October 26, 2017

That Time I Binged on Carnival Cruises...

In anticipation of my upcoming voyage on the Carnival Horizon, memories of all the studying I did to make sure my last Carnival cruise on the Vista last year came flooding back! Since then, I have perused many different ships and itineraries looking to get the best deals and a variety of itineraries for future cruises. I am booked on the Liberty for February 2019 and plan to book another on the Pride in 2020! (Updated: 8/21/19)

This list is of tips that are specific to cruising on Carnival. Sorry in advance that there aren't tips related to children... I have yet to have kids...

  1. The Alchemy Bar. The Alchemy bar doesn't have a menu. Okay, it does. But the bartenders there will make you a custom drink if you tell them what you like, what you're in the mood for. Pricey, but fun, and always good.
  2. The Alcohol Package. If you are a light drinker or exclusively a beer drinker, the drink package: Cheers, ($51.95 per-person-per-day) is not for you. Beer prices are not as jacked-up as liquor prices so you're likely better off to pay a la carte. They range from $5-8 per beer, and you can get 24 oz beers in buckets at a discounted rate that will also bring down your per-serving cost.
    Decide if you will be going hard for the duration of your cruise and if it's right for you (and your cabin mates - for most cruise lines, either everyone in the cabin gets it or no one).
    You are also able to carry-on one bottle (750ml) wine per adult (21+). Cocktails average $10 each so if you expect to drink at least 5 per day then you'll want the package.
  3. The Soda Package. The soda package probably isn't worth it! We thought it would be easy to get sodas and would use it a lot. You have to get your sodas from bartenders at the busy bars and it only comes in cans. You can ask for them to not pour it in a glass, but they have to open it. Some bartenders might not know they can do this and will insist on pouring it into a glass for you. And you can only get one at a time.
    Every passenger is allowed to carry on one 12 pack of cans (absolutely nothing in bottles, anything non-alcoholic), and you can restock if needed by buying more in ports (assuming you can find soda at your ports).
    Unlike the Cheers, cabinmates can pick and choose who gets it. When ordering it, it defaults to selecting everyone to get it, but you can remove those who don't want it.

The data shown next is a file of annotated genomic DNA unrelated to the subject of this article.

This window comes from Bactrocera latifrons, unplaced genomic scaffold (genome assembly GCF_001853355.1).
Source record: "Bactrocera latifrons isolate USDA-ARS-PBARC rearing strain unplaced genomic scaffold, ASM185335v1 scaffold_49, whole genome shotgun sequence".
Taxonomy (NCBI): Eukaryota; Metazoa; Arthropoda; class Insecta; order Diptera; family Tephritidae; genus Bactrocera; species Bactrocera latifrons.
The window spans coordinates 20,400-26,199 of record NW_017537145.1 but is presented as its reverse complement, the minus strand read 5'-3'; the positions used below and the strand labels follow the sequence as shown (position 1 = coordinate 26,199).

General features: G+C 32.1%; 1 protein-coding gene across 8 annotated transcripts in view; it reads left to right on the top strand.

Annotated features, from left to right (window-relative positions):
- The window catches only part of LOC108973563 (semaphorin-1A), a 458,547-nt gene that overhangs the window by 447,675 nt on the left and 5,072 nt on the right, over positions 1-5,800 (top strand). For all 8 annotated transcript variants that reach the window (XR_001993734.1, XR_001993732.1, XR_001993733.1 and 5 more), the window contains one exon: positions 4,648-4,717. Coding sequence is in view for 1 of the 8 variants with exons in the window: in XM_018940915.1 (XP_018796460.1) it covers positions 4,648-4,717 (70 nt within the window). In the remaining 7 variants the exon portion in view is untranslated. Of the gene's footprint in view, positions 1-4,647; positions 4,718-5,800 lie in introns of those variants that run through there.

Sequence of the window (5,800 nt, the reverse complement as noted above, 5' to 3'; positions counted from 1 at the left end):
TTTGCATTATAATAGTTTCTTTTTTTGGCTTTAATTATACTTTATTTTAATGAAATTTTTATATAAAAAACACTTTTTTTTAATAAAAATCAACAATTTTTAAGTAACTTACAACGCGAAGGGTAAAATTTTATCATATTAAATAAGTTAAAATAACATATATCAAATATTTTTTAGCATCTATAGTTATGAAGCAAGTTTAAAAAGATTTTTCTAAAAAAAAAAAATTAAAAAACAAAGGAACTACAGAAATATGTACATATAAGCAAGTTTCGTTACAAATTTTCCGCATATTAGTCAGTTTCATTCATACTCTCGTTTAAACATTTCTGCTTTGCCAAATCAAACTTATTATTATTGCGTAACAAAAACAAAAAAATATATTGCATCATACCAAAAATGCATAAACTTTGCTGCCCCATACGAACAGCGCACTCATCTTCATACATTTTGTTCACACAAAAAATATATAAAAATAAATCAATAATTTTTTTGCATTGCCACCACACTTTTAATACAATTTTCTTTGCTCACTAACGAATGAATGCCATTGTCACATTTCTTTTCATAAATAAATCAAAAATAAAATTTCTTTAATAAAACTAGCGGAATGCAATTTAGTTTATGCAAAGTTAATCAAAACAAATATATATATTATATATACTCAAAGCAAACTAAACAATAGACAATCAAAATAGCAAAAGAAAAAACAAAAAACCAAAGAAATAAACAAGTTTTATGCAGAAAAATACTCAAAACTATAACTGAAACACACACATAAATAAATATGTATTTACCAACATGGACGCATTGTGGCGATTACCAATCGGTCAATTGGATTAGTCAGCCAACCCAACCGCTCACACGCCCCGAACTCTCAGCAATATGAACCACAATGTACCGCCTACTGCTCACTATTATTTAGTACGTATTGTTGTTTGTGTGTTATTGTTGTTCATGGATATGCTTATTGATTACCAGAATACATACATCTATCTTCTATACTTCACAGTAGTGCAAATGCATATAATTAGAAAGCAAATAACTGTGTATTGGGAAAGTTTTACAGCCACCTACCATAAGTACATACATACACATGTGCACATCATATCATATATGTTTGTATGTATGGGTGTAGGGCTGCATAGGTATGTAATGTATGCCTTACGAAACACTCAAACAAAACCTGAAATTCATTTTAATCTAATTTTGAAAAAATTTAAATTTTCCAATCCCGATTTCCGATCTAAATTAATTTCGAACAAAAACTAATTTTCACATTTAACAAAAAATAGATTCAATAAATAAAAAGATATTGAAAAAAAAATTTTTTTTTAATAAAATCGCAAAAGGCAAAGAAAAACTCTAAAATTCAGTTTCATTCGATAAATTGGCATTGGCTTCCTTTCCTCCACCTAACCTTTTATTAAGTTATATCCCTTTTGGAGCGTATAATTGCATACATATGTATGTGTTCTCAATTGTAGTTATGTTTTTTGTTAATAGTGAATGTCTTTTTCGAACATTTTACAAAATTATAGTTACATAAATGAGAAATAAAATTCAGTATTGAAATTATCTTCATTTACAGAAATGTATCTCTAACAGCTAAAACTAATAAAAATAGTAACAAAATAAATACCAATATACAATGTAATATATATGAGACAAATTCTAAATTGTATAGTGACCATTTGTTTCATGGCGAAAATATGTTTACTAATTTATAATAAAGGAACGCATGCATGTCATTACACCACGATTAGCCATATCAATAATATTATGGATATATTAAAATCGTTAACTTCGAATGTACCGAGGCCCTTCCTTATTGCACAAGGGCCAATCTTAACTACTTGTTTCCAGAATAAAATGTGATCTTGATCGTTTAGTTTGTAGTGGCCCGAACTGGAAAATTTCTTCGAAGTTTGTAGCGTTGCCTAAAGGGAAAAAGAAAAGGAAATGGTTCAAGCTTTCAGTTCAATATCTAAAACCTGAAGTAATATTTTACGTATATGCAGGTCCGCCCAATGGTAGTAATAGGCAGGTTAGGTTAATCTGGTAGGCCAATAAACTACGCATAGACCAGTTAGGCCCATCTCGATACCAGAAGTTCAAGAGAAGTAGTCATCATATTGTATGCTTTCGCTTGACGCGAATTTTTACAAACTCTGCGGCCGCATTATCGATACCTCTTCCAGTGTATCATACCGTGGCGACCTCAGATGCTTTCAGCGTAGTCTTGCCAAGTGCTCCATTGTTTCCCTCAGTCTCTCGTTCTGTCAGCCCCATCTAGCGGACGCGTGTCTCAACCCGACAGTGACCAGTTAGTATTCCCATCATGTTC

If you don't have the package, they serve sodas like airlines do: they pour the majority of the can over ice in a glass, and give you the can with whatever's left.
  4. Asking Questions. I don't know if this is specific to Carnival, but I found that when asking a crew member a question, they told me "no" if they don't know the answer. Not sure how this is better than "I don't know, let me find out for you," but don't hesitate to ask a different person the same question if it seems odd to you that they said no. 
  5. The Steakhouse*. If you are considering eating (for an extra $35 per person) at the Steakhouse, ALWAYS make a reservation for the first night of the cruise. You will get a complimentary bottle of wine for the table. I have experienced this personally, and when you make the reservation, the confirmation email states this fact. This "promo" also applies to the second night, but that is also Formal Night so most people would rather go to the dining room for dinner as they have fancier complimentary items for the occasion.
    *Fantasy & Triumph class ships sadly do not have steakhouses because they are just not big enough :(
  6. The VIFP Program. Carnival probably has the worst of all the loyalty programs. That is what the different key card (Sail & Sign card) colors represent. However, Carnival is usually going to be the lowest base-cost for a cruise, so depending on the amenities you need, maybe it evens out. We noticed that bartenders will give service preference to guests with higher statuses than us with first-timer status... but that's probably the case for all cruise lines.
  7. Repositioning Cruises. Carnival doesn't really do repositioning cruises. These are cruises that are one-way for ships that change locations at some point during the year. There are positives and negatives to repositioning cruises, but if you want to do one, Carnival is almost always not the cruise line for you. They mostly only reposition when a ship is relocating permanently. 
  8. Last Minute Cruises. You are not likely to get one of those famed "last minute sale" prices on a Carnival cruise. The cheapest price you will get is booking two years in advance. If you book an "Easy Saver" rate, then if the price drops your fare can be adjusted to the lower price! You may get a better rate booking last minute vs. 6 months out, but not even close to if you book way in advance.